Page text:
The latest advance in spinal surgery is called artificial disc replacement surgery. It's still considered experimental by the FDA. Most of the research behind it has been done in Europe. But it may be the Next Big Thing in surgically treating chronic back pain.
If you are considering surgery as a last resortand that is the only time to consider an operationis this new procedure right for you?
Many of you already know this, but for those who don't, let me talk a bit about the anatomy of the spine. It's important to understand the basic anatomy so you can really appreciate treatment options like this.
The spine is made up of vertebrae, which are the blocks of bone that provide the support and structure of the spine. Between the bones are spinal discs, which act like cushions or "shock absorbers" between the vertebrae.
Spinal discs are made up of two parts. The outside of the disc is a strong, fibrous material called the annulus fibrosus. This hard outside part makes contact with nerve fibers or pain receptors in the spinal column.
Inside is a jelly-like substance called the nucleus pulposus. It is made up mostly of water and proteins. And that's where degenerative disc problems arise.
As you age, the amount of water in the disc naturally decreases. This can cause the disc to flatten out and even develop tears or cracks in the hard outer part, which can cause pain. The inner jelly material can bulge out and press against the outside, which can also stimulate the pain receptors.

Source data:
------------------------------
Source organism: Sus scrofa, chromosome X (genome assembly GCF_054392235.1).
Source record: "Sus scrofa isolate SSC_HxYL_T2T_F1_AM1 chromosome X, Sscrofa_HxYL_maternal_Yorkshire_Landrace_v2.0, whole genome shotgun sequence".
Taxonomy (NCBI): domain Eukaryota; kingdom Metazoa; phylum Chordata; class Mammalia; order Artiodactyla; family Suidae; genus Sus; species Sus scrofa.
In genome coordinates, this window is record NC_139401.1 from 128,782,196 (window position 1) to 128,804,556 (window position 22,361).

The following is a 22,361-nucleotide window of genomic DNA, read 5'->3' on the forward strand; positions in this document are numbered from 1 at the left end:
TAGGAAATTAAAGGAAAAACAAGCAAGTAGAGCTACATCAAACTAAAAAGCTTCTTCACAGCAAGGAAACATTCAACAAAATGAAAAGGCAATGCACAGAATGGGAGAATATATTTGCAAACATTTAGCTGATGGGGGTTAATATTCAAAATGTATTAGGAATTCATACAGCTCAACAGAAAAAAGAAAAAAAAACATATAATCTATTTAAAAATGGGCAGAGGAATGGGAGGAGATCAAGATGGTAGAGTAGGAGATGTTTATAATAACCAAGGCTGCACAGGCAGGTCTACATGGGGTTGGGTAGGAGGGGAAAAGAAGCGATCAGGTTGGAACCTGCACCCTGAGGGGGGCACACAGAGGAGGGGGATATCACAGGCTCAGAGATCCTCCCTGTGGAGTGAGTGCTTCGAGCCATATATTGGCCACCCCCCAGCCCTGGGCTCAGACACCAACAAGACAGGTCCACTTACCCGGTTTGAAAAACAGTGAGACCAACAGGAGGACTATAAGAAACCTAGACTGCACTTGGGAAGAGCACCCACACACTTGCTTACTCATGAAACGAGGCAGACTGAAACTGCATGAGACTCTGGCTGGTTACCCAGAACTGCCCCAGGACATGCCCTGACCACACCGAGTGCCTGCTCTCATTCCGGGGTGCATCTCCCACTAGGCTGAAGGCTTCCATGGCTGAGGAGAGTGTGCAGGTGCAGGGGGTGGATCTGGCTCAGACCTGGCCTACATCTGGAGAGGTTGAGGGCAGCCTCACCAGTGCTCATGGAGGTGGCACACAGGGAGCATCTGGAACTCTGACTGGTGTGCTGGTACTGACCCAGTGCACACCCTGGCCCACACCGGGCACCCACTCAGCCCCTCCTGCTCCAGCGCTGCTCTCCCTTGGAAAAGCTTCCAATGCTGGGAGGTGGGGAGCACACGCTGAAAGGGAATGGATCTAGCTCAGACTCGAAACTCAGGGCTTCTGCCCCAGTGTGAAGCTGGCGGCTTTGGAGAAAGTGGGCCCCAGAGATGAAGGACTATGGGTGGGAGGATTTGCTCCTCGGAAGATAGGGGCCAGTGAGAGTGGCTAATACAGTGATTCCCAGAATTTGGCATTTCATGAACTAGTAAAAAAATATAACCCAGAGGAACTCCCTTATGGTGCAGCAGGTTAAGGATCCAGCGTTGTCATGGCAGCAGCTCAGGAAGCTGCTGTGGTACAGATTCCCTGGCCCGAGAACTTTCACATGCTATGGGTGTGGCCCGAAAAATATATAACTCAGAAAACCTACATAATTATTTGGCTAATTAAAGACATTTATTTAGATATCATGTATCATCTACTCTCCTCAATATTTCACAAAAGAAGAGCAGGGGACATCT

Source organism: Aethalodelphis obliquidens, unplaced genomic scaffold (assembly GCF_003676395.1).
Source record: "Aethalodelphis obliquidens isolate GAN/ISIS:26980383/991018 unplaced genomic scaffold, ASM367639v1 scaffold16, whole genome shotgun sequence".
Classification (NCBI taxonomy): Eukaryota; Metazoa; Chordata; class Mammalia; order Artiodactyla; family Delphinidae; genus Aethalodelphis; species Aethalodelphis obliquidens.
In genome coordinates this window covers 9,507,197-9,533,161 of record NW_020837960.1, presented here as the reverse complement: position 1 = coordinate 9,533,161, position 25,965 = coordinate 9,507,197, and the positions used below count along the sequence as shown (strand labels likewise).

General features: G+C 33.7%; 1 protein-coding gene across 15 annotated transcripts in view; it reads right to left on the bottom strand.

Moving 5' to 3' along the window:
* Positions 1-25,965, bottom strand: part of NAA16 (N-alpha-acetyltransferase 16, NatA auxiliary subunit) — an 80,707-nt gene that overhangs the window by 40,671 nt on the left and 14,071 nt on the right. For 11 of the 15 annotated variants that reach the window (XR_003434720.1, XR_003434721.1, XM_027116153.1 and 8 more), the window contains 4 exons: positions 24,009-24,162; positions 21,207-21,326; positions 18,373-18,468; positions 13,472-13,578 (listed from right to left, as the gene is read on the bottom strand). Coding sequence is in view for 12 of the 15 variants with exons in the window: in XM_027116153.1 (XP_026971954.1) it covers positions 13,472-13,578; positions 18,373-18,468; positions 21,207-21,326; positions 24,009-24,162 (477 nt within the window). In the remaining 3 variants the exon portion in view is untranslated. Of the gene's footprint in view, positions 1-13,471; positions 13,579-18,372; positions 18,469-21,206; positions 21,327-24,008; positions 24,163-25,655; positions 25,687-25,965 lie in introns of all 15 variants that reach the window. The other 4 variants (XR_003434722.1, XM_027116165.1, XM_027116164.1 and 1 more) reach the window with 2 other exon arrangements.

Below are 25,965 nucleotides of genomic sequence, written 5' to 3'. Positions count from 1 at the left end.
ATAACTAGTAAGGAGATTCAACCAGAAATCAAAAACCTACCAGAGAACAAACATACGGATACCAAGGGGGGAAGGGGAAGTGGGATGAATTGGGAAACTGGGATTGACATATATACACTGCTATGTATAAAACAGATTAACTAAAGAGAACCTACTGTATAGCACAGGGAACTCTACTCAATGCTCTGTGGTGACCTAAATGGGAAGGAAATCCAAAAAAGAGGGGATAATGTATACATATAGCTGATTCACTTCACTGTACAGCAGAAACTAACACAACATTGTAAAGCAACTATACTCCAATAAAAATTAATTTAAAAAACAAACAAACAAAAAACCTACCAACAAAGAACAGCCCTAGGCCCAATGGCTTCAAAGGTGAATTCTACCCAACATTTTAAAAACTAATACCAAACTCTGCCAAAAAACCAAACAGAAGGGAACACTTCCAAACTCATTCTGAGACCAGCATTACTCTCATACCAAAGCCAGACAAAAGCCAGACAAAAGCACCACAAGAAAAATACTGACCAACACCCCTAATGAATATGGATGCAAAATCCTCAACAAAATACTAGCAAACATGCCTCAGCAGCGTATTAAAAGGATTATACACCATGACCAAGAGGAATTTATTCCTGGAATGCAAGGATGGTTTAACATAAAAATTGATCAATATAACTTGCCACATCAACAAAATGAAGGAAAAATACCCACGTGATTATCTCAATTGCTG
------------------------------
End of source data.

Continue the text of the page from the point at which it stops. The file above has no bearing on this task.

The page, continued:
As with artificial knees and hips, artificial discs replace the degenerative disc. In theory, it should also preserving motion and flexibility better than traditional spinal fusion surgery.
The artificial disk most commonly used was approved in 2004. It's made of two metal plates with teeth to anchor the implant between the bones. Between the two plates is a polyethylene core. A metal ring surrounds the outside. To implant it, the surgeon makes an incision through the abdomen to remove the degenerative disc replace it.
Only a small percentage of patients are candidates for artificial disc surgery:
So, does it work? Because the procedure is so new, long-term results won't be known for some time. The FDA did conduct a small study of 120 patients and found that 70 percent of cases reported good-to-excellent results.
Other studies conducted in Europe found similar results, with success rates or patient satisfaction rates between 60 percent and 80 percent.
Sounds good, but as with all surgeries there are lots of potential land mines.
In addition to the usual complications associated with undergoing any surgery and general anesthesia, the complications associated with artificial disc replacement may include:
Lose The Back Pain System
"I have experienced a great deal of relief since receiving the "Lose the Back Pain" system. This is a fantastic product. All hairstylists (like myself) or anyone else who works on their feet and uses their neck and shoulders a lot for work should purchase this video/DVD.
Tammy Clay - Tuscaloosa, Alabama
Back Pain Products
View all Back Pain Products